Let’s kick things back into overdrive with Max & Kishore Ryan! This time around we talk formalism and bringing new life to a poem through music…
ALS: I am glad you mentioned how the title track, Before We Lose Each Other Again came together. For me, it is a stand out track. One of the things that really fascinates me about you choosing this track to record with WWYAL is that it is a poem that adheres to a formal structure, something that at first, seems a little at odds with WWYAL’s musical ethos and the project in general. But in the hands of WWYAL, the poem takes on a new life, almost as if the music and the vocal interplay has brought a greater depth to the words; particularly the image of the hunter… so quietly menacing. Listening to this track made me want to ask how you selected the poems to take to the band for this project. Can you shed some light on that for us? And from the band’s perspective, were there any poems that really surprised you in the way they took shape musically?
Kishore: During the recording we all had our favourite Max Ryan poem that we wanted to turn into a song. Mine was “Kenny”. It is a poem that is less formal in its structure than some of Max’s other work. But what is uncanny is the fact that we, WWYAL, wrote our parts to completely different lyrics, namely a poem called “The Dancer, Burning Ghat, Varanasi”, that didn’t make it onto the album. But I wasn’t willing to throw the whole thing away. I had the idea that the instrumental parts might work with the unstructured prose of “Kenny”. Performance wise, I think Max locks into the rhythm that Peter and I are playing just enough. It’s loose. The way he recites it adds this distress that is perfect for the narrative. On this track (and others) Samaan plucks the strings with a 10-cent coin instead of a pick and the way he plays his melody gives beauty to what is otherwise a pretty dark track. “Kenny” is probably the song I’m most proud of on the album.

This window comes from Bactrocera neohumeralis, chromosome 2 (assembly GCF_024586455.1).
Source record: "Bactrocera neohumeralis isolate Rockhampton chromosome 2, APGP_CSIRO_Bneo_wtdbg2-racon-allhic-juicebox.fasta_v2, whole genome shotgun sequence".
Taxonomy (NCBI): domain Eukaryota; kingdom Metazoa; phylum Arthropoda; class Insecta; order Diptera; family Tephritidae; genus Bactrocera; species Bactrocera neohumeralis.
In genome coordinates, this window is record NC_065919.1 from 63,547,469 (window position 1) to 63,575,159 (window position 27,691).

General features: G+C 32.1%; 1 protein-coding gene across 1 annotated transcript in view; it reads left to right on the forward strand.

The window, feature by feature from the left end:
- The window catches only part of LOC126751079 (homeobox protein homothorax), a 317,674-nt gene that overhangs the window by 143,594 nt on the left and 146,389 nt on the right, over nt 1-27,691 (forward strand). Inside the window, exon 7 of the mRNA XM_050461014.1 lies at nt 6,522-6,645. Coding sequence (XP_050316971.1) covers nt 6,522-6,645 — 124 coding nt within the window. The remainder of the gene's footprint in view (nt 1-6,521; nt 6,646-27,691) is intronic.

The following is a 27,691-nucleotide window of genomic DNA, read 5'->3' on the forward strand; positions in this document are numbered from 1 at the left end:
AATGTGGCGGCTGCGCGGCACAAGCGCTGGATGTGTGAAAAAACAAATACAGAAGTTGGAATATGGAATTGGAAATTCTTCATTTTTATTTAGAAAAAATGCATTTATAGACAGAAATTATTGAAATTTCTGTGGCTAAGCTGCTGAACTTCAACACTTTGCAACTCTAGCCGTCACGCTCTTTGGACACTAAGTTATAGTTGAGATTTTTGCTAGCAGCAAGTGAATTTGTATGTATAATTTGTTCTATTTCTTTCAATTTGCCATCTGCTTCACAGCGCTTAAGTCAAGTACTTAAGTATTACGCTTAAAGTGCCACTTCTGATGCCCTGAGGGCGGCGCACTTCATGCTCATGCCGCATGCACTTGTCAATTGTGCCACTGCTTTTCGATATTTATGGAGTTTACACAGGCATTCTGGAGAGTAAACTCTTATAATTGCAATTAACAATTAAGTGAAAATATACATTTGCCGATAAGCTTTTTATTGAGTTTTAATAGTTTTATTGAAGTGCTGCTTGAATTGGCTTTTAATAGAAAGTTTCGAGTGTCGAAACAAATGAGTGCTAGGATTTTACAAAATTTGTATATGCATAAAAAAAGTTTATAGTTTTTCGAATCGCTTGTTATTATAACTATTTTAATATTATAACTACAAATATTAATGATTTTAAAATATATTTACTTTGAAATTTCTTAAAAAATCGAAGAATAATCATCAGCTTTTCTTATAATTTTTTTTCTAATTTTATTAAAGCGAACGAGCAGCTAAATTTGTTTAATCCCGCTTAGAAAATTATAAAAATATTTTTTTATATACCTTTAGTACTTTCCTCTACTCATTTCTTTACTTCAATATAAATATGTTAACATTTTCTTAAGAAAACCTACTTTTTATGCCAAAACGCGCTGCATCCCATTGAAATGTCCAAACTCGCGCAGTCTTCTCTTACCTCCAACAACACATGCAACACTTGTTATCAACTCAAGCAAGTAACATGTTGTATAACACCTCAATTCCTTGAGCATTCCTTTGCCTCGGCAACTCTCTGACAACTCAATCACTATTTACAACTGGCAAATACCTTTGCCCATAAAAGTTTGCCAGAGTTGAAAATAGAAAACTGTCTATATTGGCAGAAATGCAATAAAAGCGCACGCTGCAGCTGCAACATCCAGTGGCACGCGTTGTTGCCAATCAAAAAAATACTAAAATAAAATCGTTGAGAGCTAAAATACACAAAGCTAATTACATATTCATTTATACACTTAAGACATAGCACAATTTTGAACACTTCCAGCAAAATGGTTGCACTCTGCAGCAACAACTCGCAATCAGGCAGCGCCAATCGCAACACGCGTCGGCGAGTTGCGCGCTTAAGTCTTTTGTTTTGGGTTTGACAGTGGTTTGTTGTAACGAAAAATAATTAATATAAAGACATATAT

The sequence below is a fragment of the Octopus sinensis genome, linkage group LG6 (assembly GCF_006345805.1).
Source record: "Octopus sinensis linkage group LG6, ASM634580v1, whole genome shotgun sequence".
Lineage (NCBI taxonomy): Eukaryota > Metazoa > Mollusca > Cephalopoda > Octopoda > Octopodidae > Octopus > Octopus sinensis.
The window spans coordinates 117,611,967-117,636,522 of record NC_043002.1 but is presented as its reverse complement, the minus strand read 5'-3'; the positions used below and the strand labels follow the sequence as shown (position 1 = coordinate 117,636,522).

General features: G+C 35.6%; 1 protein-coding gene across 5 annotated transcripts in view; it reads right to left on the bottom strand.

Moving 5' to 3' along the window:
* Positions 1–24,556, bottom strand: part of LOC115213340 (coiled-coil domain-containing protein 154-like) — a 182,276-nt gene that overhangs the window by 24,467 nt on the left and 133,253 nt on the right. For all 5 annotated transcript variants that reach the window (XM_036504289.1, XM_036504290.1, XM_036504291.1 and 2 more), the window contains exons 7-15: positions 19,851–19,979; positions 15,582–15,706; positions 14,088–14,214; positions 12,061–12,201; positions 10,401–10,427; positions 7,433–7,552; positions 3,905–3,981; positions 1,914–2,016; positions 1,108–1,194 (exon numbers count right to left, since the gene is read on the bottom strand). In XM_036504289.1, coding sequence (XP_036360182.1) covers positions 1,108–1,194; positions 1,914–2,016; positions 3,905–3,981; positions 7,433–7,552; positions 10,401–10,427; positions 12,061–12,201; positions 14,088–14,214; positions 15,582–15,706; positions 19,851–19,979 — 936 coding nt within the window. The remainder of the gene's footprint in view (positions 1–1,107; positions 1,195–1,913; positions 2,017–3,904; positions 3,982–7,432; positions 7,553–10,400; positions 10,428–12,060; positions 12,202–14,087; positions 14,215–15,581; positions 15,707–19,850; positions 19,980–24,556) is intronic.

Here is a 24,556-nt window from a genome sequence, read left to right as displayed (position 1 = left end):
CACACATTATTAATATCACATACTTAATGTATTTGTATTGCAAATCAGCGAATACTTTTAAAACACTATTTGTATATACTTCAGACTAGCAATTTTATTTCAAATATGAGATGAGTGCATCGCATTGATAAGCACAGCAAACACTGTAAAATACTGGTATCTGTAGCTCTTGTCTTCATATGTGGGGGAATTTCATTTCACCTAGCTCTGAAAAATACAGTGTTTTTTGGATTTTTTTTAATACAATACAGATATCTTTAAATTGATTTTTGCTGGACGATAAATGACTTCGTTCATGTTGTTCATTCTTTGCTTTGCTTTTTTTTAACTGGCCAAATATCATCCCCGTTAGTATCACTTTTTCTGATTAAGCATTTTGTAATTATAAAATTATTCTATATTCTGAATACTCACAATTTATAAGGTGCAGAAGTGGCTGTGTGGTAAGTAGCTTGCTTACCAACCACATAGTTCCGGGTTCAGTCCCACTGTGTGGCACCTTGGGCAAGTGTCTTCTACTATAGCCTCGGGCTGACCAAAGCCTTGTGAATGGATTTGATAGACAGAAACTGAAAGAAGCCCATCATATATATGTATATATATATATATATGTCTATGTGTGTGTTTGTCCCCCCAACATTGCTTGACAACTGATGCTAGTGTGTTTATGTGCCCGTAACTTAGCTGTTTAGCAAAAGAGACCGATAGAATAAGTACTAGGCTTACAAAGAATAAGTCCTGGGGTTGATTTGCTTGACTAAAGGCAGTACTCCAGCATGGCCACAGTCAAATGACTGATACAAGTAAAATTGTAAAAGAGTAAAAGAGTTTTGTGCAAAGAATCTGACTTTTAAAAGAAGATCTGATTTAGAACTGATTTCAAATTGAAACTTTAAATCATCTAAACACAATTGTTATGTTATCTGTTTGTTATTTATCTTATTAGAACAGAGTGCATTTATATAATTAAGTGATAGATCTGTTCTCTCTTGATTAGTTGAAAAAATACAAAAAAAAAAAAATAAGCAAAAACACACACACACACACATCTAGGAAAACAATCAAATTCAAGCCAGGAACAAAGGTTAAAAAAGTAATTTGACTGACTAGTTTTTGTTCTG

The first time we tried to record “Before We Lose Each Other Again” it didn’t work because the parts Peter, Samaan and I were playing were difficult for Max to lock into. So we recorded some other songs and just before we finished on the last night we had another go at it. The second time was a bit of a struggle too. It was really hot that day. Perhaps the simplicity of the song’s structure came from our desperation to get a good take and go home. I’m glad that everyone persisted with that one because it adds something special to the album. But the first version of “Before We Lose Each Other Again” wasn’t disregarded completely. We used a portion of the instrumental parts as an outro for “Kenny”. So “Kenny” recycles two different musical ideas. That’s not the reason I’m proud of it, but it’s strange how things come together sometimes.
Max: Ha, notice Kishore’s fond of kenny track. Pretty sure that was one they went for other than me but I like the surging rhythm and Samaan’s great riff on that, also the way the voice keeps slipping out of the downbeat captures the sense of the boy narrator struggling not to be enmeshed in Kenny’s dark scenario somehow…
We all had pieces we favoured. I wanted to try leaving newcastle though, like I said before, the way it ended up being sung (rather than recited) happened quite spontaneously in the studio. The band were really keen to have a crack at leela (a rather acerbic dig at a certain kind of Byron Bay poet) but I thought it was a bit too nasty or something then on the last day (must have been the heat again) I thought ‘why not?’ and we nailed it in a couple of takes. The band are going full throttle here and my voice blows a gasket. All good clean fun and, spontaneously again, the band cut out at the end leaving the voice barking in the air: ‘don’t call it poetry!’
And now for a real treat… here’s a preview from the album, the bristling, Kenny by Max Ryan & WWYAL.